Probably the most wanted feature of mdadm is auto-assembly. People want it to just do-the-right-thing. They want to simply be able to assemble all of their arrays without having to worry about creating and maintaining config files or anything like that.
I've always been against blind auto-assembly as it can (and occasionally has) cause problems when the wrong thing gets assembled.
However it is possible to find a middle ground, that isn't completely blind, but that requires minimal configuration effort. I've finally figured out how I want to implement that and scheduled the time to do it, and so it should appear in mdadm-2.5.
The core idea is to report the host name of each raid array. mdadm can then assemble every array that it can find, providing it is for 'this' host.
The chief problem with blind auto-assembly is that if you move the drives comprising a RAID array from one host to another, and if the destination host already has RAID arrays, then the auto-assembly could assemble the new drives rather than the old drives, resulting is a situation that is at least confusing, and may be detrimental.
The other problem that is substantially less significant is that if someone has been experimenting with RAID and created a few different arrays with different devices, then these old arrays might 'magically' reappear, and could get confused with array that should exist.
As mentioned, the solution is simply to store the host name in the superblock, and only to assemble arrays which contain the right host name. This removes the problem of incorrectly assembling arrays imported from another machine.
We also need to check the create time for the array (which is already stored in the superblock) and if there is any ambiguity (multiple arrays with the same name) assemble the most recently created array.
Storing the host name in a version-1 superblock is quite easy. We have a 32 character 'name' field which can be used for whatever mdadm wants. We decide to treat that as having an optional hostname prefix separated from the rest of the name by a ':'. So if the name contains a colon, everything before that is the host name.
Storing the host name in a version-0.90 superblock isn't quite so easy. There isn't really anywhere to store it. While there is some unused space, squeezing a hostname in there is rather ugly.
So instead, we borrow some of the 16 byte uuid. This is normally chosen randomly to ensure that different arrays will have different uuids and make sure bits of different arrays don't get confused. If a hostname is known when an array is created, we will now use 8 bytes of random data, and 8 bytes taken from the SHA1 hash of the host name. This should provide a very similar guarantee of uniqueness, but allow us to tell if an array is intended for a particular machine or not.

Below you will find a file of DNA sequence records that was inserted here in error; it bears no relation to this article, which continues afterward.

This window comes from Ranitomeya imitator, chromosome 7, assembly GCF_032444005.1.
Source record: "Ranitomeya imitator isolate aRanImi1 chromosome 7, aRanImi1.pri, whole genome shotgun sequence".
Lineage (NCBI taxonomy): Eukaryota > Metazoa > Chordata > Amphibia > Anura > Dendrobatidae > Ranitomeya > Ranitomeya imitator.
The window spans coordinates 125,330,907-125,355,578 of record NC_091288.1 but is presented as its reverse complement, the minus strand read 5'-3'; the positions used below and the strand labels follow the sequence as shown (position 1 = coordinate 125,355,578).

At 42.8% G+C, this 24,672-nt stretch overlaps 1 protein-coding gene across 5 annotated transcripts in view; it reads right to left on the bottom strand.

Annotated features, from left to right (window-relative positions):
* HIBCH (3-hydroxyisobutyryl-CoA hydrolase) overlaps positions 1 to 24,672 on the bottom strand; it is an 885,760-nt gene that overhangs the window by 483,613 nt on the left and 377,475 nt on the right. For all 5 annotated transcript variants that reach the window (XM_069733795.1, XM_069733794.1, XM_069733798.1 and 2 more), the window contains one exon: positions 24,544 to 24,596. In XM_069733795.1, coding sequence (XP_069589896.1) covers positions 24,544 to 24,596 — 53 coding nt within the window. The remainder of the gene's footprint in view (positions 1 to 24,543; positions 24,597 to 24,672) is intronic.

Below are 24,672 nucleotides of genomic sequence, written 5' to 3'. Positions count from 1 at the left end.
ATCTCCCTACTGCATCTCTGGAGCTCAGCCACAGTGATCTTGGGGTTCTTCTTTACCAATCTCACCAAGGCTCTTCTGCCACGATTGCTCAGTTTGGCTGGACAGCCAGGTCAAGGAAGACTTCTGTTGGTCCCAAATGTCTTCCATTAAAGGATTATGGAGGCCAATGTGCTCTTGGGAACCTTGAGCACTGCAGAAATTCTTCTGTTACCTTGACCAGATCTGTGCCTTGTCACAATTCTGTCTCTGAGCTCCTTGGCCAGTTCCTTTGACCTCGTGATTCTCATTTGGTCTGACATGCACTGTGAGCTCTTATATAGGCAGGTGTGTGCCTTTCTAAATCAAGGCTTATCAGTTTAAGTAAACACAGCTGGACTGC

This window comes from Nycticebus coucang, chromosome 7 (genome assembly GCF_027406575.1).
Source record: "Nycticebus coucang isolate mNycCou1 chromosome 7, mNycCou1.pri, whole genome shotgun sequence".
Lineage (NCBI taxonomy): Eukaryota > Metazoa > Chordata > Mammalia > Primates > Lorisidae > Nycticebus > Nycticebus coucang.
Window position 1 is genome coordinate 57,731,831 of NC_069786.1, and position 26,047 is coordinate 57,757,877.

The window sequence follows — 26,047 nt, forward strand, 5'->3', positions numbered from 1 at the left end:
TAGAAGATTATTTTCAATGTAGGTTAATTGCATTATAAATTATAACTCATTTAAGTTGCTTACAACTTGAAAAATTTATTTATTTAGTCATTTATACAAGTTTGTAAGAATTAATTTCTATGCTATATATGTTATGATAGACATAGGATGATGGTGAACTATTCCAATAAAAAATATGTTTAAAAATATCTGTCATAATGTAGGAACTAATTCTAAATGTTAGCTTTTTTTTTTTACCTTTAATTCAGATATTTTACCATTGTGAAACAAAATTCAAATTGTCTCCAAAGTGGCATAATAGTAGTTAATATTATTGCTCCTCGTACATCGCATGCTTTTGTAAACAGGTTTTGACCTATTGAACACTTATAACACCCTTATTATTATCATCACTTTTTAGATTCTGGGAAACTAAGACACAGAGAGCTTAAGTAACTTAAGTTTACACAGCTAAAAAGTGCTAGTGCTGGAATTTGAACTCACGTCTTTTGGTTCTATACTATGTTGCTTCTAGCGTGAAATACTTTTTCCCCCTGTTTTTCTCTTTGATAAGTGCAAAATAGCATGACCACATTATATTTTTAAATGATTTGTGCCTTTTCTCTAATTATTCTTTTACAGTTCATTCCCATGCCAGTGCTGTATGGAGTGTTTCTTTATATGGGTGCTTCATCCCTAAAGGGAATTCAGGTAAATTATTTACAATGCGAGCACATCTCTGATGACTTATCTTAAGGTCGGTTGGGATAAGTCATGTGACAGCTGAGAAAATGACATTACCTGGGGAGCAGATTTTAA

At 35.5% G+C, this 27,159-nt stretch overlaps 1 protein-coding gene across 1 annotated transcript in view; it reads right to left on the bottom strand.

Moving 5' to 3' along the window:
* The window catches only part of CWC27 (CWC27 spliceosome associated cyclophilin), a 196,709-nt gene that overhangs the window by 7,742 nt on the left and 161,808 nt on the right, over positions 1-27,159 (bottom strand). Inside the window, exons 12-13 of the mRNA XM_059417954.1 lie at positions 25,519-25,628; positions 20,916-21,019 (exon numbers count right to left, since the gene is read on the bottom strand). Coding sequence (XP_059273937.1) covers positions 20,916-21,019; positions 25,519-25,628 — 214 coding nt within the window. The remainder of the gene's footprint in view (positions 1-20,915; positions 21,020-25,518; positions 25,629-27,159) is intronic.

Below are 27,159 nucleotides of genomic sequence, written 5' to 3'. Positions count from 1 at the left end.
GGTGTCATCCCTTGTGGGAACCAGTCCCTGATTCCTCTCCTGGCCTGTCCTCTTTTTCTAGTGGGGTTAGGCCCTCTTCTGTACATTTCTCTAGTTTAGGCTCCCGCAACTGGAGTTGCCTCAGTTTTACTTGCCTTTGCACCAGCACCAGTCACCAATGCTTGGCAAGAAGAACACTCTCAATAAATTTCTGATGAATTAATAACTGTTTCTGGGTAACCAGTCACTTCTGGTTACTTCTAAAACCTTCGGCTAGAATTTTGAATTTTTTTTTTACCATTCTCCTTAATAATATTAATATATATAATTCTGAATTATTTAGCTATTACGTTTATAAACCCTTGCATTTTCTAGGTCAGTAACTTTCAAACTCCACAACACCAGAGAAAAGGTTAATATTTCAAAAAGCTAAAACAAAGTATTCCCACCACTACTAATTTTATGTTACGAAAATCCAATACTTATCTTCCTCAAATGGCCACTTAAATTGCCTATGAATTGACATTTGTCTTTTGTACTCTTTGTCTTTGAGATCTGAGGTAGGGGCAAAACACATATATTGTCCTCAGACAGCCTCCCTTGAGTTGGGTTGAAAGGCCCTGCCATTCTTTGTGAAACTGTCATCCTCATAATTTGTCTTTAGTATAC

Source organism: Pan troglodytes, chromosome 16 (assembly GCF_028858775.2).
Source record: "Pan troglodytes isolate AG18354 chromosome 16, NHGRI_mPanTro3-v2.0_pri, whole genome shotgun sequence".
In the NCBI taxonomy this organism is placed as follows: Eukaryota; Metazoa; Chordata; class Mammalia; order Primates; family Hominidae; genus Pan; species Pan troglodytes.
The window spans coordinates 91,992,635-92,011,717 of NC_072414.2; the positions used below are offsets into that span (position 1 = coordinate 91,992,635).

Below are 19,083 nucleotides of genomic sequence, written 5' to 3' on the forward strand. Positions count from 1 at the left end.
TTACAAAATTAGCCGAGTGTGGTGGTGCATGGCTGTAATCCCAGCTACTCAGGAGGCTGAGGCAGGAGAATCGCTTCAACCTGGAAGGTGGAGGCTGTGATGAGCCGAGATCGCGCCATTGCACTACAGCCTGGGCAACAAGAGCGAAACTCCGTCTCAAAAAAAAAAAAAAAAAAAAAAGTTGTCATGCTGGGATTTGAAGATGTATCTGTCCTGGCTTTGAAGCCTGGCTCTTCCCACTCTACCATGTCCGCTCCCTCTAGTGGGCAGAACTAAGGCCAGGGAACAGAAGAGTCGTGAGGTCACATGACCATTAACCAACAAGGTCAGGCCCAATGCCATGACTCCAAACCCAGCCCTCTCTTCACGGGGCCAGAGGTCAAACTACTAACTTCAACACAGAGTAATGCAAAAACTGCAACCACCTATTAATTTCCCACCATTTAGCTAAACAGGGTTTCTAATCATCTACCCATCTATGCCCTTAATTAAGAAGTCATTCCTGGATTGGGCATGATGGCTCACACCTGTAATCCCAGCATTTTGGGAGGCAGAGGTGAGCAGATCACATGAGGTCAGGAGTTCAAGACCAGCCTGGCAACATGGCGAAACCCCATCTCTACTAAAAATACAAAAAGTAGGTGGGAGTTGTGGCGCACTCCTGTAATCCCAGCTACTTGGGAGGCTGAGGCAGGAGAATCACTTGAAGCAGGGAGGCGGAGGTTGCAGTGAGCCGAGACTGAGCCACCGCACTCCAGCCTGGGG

Doing it this way does mean that we cannot easily tell what host an array is intended for, but that is a fairly small cost. If you want this functionality, use version-1 superblocks.
So assuming all of your arrays have been tagged by the host name, how is mdadm going to auto-assemble them?
We make multiple passes through the list of available devices. The first superblock we find for an array on 'this' host is put aside and all other superblocks for the same array are put with it. When we have found all available devices for the array, we try to assemble.
While looking, if we find a superblock for a different array (different uuid) but the same name (more on that later) then we check the create time and choose this superblock in place of the current set if this is newer.
When we find a collection of superblocks that form an array, we need to decide what device name to use for assembling the array. For version-0.90 arrays, we use the minor number as stored on the superblock to identify the minor number and device name.
For version-1 arrays, we take the remainder of the name field. If this is numeric, we treat it just like the minor number of version 0.90 arrays. If it is non-numeric, we choose a free minor number, and create device with the given number under /dev/md/.
On problem with introducing this functionality is that people have pre-existing array that aren't tagged with the host name. To help we this we will have a new 'update' option of --assemble: --update=homehost which will update the host information in the superblock prior to assembly. This is usable fairly easily for everything except an array holding a root filesystem. In order to avoid needing to boot from different media, there will be an option that can safely be used from an initramfs which will do the right thing.
This will probably be called --auto-update-home-host.
This option is only meaningful when doing a hostname based auto assembly. If the autoassembly process finds anything to assemble, the option is ignored. However if nothing is found with the right host name, then a second pass is made. On this pass, any md array that is found is updated to belong to the current host, and is automatically assembled.
Thus it should be safe to always run mdadm with --auto-update-home-host in initramfs. It will only do its magic once, and after that the arrays should always assemble properly.
All that is left is to find the host name. Often the host name is stored in a file on the root filesystem. If this is on a raid array, then we won't be able to assemble the array until we know the host name, and cannot find the host name until we assemble the array. To break this deadlock it is recommended that the host name be passed as a kernel parameter via whichever boot loader is being used.